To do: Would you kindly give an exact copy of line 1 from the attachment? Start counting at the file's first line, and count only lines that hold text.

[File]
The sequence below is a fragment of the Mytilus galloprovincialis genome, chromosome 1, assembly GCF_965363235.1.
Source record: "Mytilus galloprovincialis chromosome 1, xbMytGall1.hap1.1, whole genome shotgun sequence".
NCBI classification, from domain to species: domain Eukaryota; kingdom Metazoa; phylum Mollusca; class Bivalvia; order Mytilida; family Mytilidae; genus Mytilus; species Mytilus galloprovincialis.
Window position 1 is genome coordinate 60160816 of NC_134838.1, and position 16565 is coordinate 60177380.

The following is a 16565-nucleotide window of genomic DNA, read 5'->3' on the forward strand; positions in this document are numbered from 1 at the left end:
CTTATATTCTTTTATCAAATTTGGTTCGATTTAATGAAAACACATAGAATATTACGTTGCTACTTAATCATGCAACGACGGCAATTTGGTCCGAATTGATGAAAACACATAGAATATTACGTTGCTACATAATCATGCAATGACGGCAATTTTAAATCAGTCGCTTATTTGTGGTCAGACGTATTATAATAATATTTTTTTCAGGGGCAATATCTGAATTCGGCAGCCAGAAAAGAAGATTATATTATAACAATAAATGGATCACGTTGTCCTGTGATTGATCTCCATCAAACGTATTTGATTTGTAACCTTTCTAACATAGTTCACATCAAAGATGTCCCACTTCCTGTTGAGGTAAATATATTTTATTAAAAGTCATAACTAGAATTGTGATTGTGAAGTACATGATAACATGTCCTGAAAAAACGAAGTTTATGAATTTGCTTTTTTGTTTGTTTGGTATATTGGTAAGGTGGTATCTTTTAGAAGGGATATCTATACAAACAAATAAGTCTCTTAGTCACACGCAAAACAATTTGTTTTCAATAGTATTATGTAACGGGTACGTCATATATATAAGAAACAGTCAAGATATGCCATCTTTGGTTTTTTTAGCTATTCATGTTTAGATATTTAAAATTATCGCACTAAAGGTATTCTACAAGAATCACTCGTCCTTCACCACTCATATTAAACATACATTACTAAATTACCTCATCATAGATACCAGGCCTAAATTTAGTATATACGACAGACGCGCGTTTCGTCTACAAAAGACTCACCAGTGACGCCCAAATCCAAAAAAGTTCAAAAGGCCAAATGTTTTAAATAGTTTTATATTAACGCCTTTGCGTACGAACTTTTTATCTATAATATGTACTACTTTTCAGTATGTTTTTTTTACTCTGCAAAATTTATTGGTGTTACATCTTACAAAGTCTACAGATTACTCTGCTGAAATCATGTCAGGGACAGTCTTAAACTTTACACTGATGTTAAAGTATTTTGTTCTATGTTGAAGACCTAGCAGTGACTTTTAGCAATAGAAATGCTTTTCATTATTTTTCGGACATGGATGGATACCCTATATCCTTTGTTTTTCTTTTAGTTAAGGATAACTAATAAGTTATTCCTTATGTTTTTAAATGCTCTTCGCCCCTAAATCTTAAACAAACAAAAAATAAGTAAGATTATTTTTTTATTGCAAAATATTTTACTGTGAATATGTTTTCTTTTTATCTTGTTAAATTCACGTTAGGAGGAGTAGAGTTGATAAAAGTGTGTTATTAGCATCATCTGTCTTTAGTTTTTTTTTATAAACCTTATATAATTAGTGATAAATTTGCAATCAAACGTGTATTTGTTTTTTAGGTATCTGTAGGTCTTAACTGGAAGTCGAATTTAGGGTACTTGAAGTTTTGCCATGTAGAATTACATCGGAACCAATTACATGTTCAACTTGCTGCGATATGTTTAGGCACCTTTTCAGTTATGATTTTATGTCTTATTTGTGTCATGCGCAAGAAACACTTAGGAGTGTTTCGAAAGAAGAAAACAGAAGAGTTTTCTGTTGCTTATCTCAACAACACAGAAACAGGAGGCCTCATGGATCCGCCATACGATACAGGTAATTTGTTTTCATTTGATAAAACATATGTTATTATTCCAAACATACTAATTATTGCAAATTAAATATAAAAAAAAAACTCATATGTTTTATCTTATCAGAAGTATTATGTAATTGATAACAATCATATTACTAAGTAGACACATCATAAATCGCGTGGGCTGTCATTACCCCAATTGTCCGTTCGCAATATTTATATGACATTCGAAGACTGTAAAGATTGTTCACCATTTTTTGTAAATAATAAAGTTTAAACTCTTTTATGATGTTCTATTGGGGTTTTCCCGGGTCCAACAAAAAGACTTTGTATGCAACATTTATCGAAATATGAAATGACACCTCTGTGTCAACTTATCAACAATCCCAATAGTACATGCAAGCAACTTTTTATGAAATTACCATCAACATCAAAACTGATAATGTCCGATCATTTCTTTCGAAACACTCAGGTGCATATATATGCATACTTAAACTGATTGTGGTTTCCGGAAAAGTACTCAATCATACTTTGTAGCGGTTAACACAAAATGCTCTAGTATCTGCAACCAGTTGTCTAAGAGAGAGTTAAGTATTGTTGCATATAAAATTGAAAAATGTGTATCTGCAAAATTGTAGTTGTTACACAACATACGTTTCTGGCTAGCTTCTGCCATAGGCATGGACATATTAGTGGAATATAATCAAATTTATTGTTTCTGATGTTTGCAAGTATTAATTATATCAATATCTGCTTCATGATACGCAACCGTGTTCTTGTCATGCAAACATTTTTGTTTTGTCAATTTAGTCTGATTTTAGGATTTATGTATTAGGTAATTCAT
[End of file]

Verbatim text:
The sequence below is a fragment of the Mytilus galloprovincialis genome, chromosome 1, assembly GCF_965363235.1.